If a straight line is cut into equal and unequal segments, then the sum of the squares on the unequal segments of the whole is double the sum of the square on the half and the square on the straight line between the points of section.

Let a straight line *AB* be cut into equal segments at *C,* and into unequal segments at *D.*

I say that the sum of the squares on *AD* and *DB* is double the sum of the squares on *AC* and *CD.*

Draw *CE* from *C* at right angles to *AB,* and make it equal to either *AC* or *CB.* Join *EA* and *EB.* Draw *DF* through *D* parallel to *EC* and *FG* through *F* parallel to *AB.* Join *AF.*

Then, since *AC* equals *CE,* the angle *EAC* also equals the angle *AEC.*

And, since the angle at *C* is right, the sum of the remaining angles *EAC* and *AEC* equals one right angle.

And they are equal, therefore each of the angles *CEA* and *CAE* is half of a right angle.

For the same reason each of the angles *CEB* and *EBC* is also half of a right angle, therefore the whole angle *AEB* is right.

And, since the angle *GEF* is half of a right angle, and the angle *EGF* is right, for it equals the interior and opposite angle *ECB,* the remaining angle *EFG* is half of a right angle. Therefore the angle *GEF* equals the angle *EFG,* so that the side *EG* also equals *GF.*

Again, since the angle at *B* is half of a right angle, and the angle *FDB* is right, for it is again equal to the interior and opposite angle *ECB,* the remaining angle *BFD* is half of a right angle. Therefore the angle at *B* equals the angle *DFB,* so that the side *FD* also equals the side *DB.*

Now, since *AC* equals *CE,* the square on *AC* also equals the square on *CE,* therefore the sum of the squares on *AC* and *CE* is double the square on *AC.*

But the square on *EA* equals the sum of the squares on *AC* and *CE,* for the angle *ACE* is right, therefore the square on *EA* is double the square on *AC.*

Again, since *EG* equals *GF,* the square on *EG* also equals the square on *GF.* Therefore the sum of the squares on *EG* and *GF* is double the square on *GF.*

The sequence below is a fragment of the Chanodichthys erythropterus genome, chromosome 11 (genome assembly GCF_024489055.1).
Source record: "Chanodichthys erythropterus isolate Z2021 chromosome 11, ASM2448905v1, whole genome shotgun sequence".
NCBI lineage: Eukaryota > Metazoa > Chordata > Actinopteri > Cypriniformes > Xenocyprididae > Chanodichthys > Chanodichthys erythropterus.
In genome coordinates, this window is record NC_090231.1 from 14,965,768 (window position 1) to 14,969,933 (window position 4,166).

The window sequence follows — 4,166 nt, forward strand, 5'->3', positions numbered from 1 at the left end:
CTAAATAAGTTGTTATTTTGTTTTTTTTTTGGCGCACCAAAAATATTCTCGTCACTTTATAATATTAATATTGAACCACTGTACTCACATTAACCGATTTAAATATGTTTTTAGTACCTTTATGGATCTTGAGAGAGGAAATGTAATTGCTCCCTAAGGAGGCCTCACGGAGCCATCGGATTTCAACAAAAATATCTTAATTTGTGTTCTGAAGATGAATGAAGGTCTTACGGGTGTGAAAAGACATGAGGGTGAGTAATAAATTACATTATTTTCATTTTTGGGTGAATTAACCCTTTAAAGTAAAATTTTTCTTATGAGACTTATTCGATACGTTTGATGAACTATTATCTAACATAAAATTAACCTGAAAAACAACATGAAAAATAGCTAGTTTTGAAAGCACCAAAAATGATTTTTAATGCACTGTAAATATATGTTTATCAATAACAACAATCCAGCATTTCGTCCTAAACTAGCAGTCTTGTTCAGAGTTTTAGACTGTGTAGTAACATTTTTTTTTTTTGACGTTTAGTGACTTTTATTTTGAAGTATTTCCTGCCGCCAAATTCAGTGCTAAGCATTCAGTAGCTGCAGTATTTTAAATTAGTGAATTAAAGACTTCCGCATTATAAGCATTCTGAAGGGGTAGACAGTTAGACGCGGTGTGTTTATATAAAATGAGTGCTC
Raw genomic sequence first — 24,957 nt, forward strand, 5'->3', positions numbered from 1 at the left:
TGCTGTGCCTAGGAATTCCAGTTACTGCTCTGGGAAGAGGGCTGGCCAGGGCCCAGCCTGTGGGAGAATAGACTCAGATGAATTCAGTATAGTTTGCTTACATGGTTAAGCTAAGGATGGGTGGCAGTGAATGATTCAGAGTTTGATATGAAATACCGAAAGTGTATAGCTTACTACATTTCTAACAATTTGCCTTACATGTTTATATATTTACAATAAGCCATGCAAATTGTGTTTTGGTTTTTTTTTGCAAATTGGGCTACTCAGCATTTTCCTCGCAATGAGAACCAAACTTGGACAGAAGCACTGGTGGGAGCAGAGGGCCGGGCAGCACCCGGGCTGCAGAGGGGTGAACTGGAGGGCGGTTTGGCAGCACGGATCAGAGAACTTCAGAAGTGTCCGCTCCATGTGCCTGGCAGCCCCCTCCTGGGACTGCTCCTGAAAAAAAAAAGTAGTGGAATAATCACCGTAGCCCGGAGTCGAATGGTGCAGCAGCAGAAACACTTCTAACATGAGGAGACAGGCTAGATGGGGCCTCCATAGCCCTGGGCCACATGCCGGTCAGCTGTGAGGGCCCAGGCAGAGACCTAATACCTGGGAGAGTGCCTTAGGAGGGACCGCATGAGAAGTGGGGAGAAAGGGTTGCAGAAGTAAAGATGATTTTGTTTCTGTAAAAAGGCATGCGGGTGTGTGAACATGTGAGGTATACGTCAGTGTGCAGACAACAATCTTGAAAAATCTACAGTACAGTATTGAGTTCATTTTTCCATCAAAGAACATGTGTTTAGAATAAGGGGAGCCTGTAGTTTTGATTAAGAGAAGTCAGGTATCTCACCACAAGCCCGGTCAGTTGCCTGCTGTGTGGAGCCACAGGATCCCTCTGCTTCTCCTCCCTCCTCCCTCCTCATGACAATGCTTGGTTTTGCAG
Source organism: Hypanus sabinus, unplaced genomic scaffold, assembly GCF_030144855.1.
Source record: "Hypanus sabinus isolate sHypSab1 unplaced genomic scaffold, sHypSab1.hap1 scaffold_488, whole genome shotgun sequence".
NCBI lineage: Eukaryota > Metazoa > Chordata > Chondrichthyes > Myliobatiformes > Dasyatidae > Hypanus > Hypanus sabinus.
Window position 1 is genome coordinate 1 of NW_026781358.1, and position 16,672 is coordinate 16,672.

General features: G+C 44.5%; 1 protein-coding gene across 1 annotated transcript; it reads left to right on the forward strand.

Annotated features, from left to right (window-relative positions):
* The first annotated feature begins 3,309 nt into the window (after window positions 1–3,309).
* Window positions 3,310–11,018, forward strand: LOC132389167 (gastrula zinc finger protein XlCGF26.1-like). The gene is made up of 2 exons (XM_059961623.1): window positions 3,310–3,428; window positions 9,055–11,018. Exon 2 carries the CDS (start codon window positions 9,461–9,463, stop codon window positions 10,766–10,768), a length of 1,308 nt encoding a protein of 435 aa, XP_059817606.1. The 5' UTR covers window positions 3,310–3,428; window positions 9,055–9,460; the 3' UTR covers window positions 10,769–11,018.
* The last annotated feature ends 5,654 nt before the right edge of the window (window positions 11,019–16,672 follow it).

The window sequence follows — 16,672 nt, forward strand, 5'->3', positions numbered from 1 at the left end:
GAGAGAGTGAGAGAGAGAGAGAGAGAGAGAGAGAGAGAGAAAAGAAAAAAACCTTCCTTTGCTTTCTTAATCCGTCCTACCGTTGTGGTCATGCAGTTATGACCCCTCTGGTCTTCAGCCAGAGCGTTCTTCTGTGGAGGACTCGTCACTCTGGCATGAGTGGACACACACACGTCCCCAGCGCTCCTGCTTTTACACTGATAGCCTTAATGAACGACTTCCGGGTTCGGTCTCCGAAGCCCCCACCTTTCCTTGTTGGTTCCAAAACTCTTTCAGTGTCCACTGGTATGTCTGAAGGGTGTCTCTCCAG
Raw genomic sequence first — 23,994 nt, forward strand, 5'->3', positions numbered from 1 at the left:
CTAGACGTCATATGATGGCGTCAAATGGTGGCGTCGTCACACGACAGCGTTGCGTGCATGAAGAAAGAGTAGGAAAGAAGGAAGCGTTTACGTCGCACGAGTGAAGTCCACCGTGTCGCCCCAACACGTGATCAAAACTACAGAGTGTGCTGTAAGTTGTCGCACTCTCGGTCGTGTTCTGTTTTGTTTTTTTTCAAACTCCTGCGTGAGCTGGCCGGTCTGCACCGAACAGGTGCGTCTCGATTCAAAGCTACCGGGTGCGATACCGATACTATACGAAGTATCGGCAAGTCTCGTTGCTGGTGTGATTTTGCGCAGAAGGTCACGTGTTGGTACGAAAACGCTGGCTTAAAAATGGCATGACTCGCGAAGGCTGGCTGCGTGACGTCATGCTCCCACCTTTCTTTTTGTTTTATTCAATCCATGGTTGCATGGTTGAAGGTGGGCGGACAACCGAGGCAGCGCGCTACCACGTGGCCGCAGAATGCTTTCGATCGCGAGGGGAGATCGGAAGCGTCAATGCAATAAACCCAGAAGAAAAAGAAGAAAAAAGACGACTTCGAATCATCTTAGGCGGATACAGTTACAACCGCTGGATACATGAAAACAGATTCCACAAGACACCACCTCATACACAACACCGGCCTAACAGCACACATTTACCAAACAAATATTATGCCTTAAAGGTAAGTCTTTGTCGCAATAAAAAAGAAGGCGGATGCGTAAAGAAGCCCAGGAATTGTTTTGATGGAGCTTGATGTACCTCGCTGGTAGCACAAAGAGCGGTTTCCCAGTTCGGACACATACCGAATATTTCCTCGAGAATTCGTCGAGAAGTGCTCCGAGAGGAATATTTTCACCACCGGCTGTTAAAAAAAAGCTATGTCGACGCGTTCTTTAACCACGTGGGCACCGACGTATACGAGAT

But the square on *EF* equals the sum of the squares on *EG* and *GF,* therefore the square on *EF* is double the square on *GF.*

But *GF* equals *CD,* therefore the square on *EF* is double the square on *CD.*

But the square on *EA* is also double of the square on *AC,* therefore the sum of the squares on *AE* and *EF* is double the sum of the squares on *AC* and *CD.*

And the square on *AF* equals sum of the squares on *AE* and *EF,* for the angle *AEF* is right. Therefore the square on *AF* is double the sum of the squares on *AC* and *CD.*

But the sum of the squares on *AD* and *DF* equals the square on *AF,* for the angle at *D* is right, therefore the sum of the squares on *AD* and *DF* is double the sum the squares on *AC* and *CD.*

And *DF* equals *DB.*

Therefore the sum of the squares on *AD* and *DB* is double the sum of the squares on *AC* and *CD.*

Therefore *if a straight line is cut into equal and unequal segments, then the sum of the squares on the unequal segments of the whole is double the sum of the square on the half and the square on the straight line between the points of section.*

Q.E.D.

Draw *CE* at right angles to *AB* and equal to half of it. Finish the diagram by drawing parallel lines and connecting points. That results in four isosceles right triangles, *ACE, ECB, EGF,* and *FDB,*
as well as two other right triangles, *AEB* and *AEF.* Then,

AF^{2} | = | AE^{2} + EF^{2} |

= | (AC^{2} + CE^{2}) +
(EG^{2} + GF^{2}) | |

= | 2(AC^{2}+CD^{2}) |

AF^{2} | = | AD^{2} + DF^{2} |

= | AD^{2} + DB^{2} |

Thus, *AD*^{2} + *DB*^{2} = 2(*AC*^{2}+*CD*^{2}), as desired.

Up until this proposition, Euclid has only used cut-and-paste proofs, and such a proof can be made for this proposition as well. It would start with the same line AB bisected at C and also cut at D. Then lines at right angles and parallel to line AB would be constructed to make squares and rectangles of various sizes.
The goal is to show that AD^{2} + DB^{2} = 2(AC^{2} + CD^{2}).
The left hand side of the equation is displayed to the right as the two squares |

For instance, when *AC* and *CB* are set to *y* while *CD* is set to *z,* then the algebraic identity

results.

Alternatively, when *AC* and *CB* are set to *y* while *BC* is set to *x,*, then we get the identity

There are yet other interpretations. This proposition is used in Book X to prove a lemma for X.60, and in that lemma, *w* = *AD* and *x* = *DB* are given first, so that